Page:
The village of Meltham lies on the South West of Huddersfield in West Yorkshire. It Famously holds an annual 40’s weekend with thousand turning up to take part. The 2016 event will be held on the 2nd and 3rd of July. See more at their website here

Circling around Meltham is an 8.5 mile walk, The Meltham Way. It is, in my opinion, one of Huddersfield’s finest walks.

If you are planning to try this walk, it is possible to park your car on the roadside by Blackmoorfoot Reservoir. You can get here by bus from Huddersfield. It takes 28 minutes on Bus Number 393.

Or if you are training for the Yorkshire Three Peaks, You can walk up to the resrvoir from Milnsbridge, Paddock or Crossland Moor.

Coming at it from the West you will be close to the Wills’o’nats pub, well worth a call in afterwards, or alternatively, from the East or North take a look at grabbing a pint from the Bull’s Head

The walk around Meltham is not signposted as the Meltham way, instead, there are arrows on small green plaques which say “Walk Meltham”.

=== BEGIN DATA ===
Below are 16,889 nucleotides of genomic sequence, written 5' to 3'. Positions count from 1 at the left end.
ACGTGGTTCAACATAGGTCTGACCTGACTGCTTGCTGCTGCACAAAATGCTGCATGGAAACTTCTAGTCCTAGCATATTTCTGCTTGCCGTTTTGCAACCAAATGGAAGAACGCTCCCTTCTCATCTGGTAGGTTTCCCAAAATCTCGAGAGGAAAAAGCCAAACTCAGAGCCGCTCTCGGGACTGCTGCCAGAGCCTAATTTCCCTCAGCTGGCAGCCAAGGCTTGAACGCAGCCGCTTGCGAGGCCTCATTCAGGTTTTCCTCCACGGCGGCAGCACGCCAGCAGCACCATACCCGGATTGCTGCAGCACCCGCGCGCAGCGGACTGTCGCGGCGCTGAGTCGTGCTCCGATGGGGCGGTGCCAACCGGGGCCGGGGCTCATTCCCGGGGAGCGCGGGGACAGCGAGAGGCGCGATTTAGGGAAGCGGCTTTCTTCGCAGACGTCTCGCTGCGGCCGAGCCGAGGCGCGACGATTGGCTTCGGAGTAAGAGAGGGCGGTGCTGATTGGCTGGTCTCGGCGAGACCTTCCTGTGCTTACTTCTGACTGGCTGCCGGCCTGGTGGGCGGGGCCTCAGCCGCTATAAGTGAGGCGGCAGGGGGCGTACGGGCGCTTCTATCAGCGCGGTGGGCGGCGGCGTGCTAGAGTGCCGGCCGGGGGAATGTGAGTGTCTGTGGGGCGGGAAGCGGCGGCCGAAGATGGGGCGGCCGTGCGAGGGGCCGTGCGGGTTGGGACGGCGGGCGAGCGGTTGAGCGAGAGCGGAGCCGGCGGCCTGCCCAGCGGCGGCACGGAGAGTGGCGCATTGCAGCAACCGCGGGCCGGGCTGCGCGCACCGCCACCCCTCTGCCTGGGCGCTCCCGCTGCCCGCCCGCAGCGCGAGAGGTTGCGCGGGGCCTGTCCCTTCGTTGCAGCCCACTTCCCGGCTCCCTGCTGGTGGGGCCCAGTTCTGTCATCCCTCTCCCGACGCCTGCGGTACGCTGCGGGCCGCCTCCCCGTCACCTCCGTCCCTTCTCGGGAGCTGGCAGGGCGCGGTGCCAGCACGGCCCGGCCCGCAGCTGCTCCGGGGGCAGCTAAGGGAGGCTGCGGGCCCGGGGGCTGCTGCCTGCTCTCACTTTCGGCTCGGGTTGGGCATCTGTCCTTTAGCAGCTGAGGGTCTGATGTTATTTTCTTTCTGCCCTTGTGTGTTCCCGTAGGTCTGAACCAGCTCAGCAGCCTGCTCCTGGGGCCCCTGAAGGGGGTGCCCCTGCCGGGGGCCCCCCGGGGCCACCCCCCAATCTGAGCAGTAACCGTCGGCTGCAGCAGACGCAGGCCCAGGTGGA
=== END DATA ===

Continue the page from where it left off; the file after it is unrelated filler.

The terrain is often soft underfoot, and there are a lot of high stiles and walls to climb over. These are generally in good repair, but as always, please be careful. There is also a short ladder to climb.

You will be mostly walking on the flat, but the walk has aproximately 500′ of elevation change over its length.

Expect the walk to take around 31/2 hours.

Starting from the access road on the East side of Blackmoorfoot reservoir, walk clockwise around the reservoir to half way along the South bank. You will see the start of the Meltham Conduit, a manmade feeder waterway for the reservoir.

Meltham Conduit

The entrance to the pathway is just to the left, and follows the banking along. At this end, the conduit is quite wide, and has some pretty bridges for the sheep to get from field to field, there may be trolls underneath, I didn’t hang around to find out

In the distance, you can see West Nab, the prominant point on the skyline


This stretch along the conduit is about a mile and a bit.

It is relatively easy going between the 4′ high walls, which have steps built into them to assist your climb.

Be careful, one of them has a long step down, and several cross onto roads which are fairly well used. The views are stunning though, so its worth taking your time.

It can be a touch windy, there is not a lot to shelter you.

 Keep going until you come across an old set of lock gearing.

Hard to miss. At this point you are going to change direction from generally SW to roughly SE, it is here that you will come across the ladder, and you cross the spillway.

This shows the spillway, and the ladder, its below the level of the land to the left, so you get a bit of shelter, an ideal spot for a drop of #yorkshiretea